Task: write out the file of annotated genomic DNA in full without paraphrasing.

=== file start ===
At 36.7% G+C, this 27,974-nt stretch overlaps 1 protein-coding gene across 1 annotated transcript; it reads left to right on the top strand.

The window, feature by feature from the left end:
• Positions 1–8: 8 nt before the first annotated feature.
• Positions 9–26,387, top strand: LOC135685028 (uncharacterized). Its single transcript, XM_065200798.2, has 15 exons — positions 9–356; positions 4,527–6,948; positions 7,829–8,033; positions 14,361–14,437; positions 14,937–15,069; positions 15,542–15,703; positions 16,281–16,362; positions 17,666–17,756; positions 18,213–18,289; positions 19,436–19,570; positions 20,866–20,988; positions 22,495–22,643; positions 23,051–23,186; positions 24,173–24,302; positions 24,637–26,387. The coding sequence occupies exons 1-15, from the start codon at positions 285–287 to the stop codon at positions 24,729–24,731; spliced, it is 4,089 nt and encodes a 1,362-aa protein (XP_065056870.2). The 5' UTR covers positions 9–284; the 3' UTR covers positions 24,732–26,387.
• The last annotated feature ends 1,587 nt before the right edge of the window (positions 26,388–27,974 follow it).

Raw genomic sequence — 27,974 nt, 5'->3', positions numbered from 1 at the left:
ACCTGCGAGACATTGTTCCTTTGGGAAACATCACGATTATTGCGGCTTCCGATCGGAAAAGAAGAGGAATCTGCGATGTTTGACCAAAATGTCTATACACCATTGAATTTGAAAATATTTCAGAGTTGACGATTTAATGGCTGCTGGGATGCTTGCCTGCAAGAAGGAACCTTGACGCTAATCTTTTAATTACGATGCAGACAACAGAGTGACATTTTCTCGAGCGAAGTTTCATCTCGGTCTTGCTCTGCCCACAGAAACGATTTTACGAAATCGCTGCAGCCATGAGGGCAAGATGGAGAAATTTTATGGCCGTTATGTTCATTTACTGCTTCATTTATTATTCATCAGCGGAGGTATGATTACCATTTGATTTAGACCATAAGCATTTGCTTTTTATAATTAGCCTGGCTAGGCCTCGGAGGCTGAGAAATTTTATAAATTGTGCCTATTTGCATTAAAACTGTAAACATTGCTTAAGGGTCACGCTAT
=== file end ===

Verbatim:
At 36.7% G+C, this 27,974-nt stretch overlaps 1 protein-coding gene across 1 annotated transcript; it reads left to right on the top strand.

The window, feature by feature from the left end:
• Positions 1–8: 8 nt before the first annotated feature.
• Positions 9–26,387, top strand: LOC135685028 (uncharacterized). Its single transcript, XM_065200798.2, has 15 exons — positions 9–356; positions 4,527–6,948; positions 7,829–8,033; positions 14,361–14,437; positions 14,937–15,069; positions 15,542–15,703; positions 16,281–16,362; positions 17,666–17,756; positions 18,213–18,289; positions 19,436–19,570; positions 20,866–20,988; positions 22,495–22,643; positions 23,051–23,186; positions 24,173–24,302; positions 24,637–26,387. The coding sequence occupies exons 1-15, from the start codon at positions 285–287 to the stop codon at positions 24,729–24,731; spliced, it is 4,089 nt and encodes a 1,362-aa protein (XP_065056870.2). The 5' UTR covers positions 9–284; the 3' UTR covers positions 24,732–26,387.
• The last annotated feature ends 1,587 nt before the right edge of the window (positions 26,388–27,974 follow it).

Raw genomic sequence — 27,974 nt, 5'->3', positions numbered from 1 at the left:
ACCTGCGAGACATTGTTCCTTTGGGAAACATCACGATTATTGCGGCTTCCGATCGGAAAAGAAGAGGAATCTGCGATGTTTGACCAAAATGTCTATACACCATTGAATTTGAAAATATTTCAGAGTTGACGATTTAATGGCTGCTGGGATGCTTGCCTGCAAGAAGGAACCTTGACGCTAATCTTTTAATTACGATGCAGACAACAGAGTGACATTTTCTCGAGCGAAGTTTCATCTCGGTCTTGCTCTGCCCACAGAAACGATTTTACGAAATCGCTGCAGCCATGAGGGCAAGATGGAGAAATTTTATGGCCGTTATGTTCATTTACTGCTTCATTTATTATTCATCAGCGGAGGTATGATTACCATTTGATTTAGACCATAAGCATTTGCTTTTTATAATTAGCCTGGCTAGGCCTCGGAGGCTGAGAAATTTTATAAATTGTGCCTATTTGCATTAAAACTGTAAACATTGCTTAAGGGTCACGCTAT